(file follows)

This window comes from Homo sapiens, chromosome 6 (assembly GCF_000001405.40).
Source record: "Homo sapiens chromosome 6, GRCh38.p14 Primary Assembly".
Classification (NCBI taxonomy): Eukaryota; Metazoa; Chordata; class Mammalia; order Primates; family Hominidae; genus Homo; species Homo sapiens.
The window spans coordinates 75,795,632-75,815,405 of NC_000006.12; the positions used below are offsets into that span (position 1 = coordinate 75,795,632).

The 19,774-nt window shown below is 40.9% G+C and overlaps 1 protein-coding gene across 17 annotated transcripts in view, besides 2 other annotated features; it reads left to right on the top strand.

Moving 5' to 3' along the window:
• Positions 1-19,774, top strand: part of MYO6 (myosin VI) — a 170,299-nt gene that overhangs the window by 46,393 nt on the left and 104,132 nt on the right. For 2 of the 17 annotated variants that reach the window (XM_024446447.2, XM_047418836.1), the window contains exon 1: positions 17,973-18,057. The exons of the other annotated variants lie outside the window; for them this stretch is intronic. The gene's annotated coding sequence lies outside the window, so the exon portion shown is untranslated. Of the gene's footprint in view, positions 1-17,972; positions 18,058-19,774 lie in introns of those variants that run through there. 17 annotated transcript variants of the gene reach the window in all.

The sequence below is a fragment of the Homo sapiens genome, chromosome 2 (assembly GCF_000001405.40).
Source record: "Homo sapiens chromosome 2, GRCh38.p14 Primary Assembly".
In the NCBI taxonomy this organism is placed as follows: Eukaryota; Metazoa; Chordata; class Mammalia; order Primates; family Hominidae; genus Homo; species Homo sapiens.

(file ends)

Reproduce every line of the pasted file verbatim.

This window comes from Homo sapiens, chromosome 6 (assembly GCF_000001405.40).
Source record: "Homo sapiens chromosome 6, GRCh38.p14 Primary Assembly".
Classification (NCBI taxonomy): Eukaryota; Metazoa; Chordata; class Mammalia; order Primates; family Hominidae; genus Homo; species Homo sapiens.
The window spans coordinates 75,795,632-75,815,405 of NC_000006.12; the positions used below are offsets into that span (position 1 = coordinate 75,795,632).

The 19,774-nt window shown below is 40.9% G+C and overlaps 1 protein-coding gene across 17 annotated transcripts in view, besides 2 other annotated features; it reads left to right on the top strand.

Moving 5' to 3' along the window:
• Positions 1-19,774, top strand: part of MYO6 (myosin VI) — a 170,299-nt gene that overhangs the window by 46,393 nt on the left and 104,132 nt on the right. For 2 of the 17 annotated variants that reach the window (XM_024446447.2, XM_047418836.1), the window contains exon 1: positions 17,973-18,057. The exons of the other annotated variants lie outside the window; for them this stretch is intronic. The gene's annotated coding sequence lies outside the window, so the exon portion shown is untranslated. Of the gene's footprint in view, positions 1-17,972; positions 18,058-19,774 lie in introns of those variants that run through there. 17 annotated transcript variants of the gene reach the window in all.

The sequence below is a fragment of the Homo sapiens genome, chromosome 2 (assembly GCF_000001405.40).
Source record: "Homo sapiens chromosome 2, GRCh38.p14 Primary Assembly".
In the NCBI taxonomy this organism is placed as follows: Eukaryota; Metazoa; Chordata; class Mammalia; order Primates; family Hominidae; genus Homo; species Homo sapiens.